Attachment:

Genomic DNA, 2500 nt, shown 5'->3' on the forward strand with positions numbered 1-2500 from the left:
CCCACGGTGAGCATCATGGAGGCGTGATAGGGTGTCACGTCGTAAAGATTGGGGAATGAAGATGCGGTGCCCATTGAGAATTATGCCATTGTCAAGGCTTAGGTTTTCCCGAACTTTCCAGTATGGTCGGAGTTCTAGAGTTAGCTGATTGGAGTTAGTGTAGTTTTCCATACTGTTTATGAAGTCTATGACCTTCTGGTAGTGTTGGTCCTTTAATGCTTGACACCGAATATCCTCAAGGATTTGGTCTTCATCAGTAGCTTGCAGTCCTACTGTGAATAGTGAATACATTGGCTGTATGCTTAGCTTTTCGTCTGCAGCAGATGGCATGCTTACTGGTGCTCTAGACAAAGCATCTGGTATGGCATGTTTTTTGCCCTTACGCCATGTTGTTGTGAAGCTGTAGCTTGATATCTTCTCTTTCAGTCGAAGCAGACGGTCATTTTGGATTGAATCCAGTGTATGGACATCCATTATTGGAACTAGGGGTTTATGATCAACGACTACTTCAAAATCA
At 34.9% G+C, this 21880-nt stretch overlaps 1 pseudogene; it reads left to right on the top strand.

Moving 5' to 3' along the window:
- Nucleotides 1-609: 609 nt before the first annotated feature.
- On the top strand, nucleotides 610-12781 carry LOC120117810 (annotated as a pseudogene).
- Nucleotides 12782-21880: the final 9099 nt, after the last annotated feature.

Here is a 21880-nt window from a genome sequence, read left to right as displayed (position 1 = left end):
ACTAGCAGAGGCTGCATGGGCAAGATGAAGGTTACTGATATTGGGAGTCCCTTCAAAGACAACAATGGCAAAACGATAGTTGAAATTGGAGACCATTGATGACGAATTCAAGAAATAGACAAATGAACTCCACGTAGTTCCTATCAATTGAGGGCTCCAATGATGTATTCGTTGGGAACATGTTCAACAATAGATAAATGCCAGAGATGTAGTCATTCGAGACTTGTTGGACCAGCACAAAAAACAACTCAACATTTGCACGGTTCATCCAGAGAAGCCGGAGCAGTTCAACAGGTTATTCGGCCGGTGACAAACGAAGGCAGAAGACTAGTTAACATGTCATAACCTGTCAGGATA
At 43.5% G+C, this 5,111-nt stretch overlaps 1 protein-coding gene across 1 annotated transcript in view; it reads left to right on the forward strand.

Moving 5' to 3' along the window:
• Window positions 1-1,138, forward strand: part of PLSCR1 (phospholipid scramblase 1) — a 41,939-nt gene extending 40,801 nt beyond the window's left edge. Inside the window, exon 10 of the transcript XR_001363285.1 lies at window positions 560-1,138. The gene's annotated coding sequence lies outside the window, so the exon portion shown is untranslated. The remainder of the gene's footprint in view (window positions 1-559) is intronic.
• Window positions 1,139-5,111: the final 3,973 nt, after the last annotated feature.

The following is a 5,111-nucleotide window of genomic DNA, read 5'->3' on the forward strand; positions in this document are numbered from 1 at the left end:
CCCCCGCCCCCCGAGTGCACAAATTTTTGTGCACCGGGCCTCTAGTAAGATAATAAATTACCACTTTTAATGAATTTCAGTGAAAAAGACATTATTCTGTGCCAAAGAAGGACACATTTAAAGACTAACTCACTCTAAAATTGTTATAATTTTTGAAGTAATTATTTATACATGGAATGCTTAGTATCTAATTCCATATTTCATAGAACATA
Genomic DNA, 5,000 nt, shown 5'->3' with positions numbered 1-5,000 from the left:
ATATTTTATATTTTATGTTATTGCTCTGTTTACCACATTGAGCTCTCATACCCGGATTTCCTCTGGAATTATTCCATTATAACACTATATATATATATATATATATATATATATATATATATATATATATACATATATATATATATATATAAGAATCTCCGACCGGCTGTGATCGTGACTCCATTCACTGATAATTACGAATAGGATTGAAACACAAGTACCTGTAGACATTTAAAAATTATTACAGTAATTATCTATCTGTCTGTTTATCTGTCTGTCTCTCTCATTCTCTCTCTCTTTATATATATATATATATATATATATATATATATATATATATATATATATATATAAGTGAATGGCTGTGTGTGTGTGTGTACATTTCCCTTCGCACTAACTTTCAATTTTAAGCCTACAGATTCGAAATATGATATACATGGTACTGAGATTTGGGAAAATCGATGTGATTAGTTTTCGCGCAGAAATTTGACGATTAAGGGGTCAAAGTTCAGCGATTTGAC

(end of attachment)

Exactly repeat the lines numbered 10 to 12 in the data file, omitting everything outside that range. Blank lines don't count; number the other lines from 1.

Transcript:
At 43.5% G+C, this 5,111-nt stretch overlaps 1 protein-coding gene across 1 annotated transcript in view; it reads left to right on the forward strand.

Moving 5' to 3' along the window:
• Window positions 1-1,138, forward strand: part of PLSCR1 (phospholipid scramblase 1) — a 41,939-nt gene extending 40,801 nt beyond the window's left edge. Inside the window, exon 10 of the transcript XR_001363285.1 lies at window positions 560-1,138. The gene's annotated coding sequence lies outside the window, so the exon portion shown is untranslated. The remainder of the gene's footprint in view (window positions 1-559) is intronic.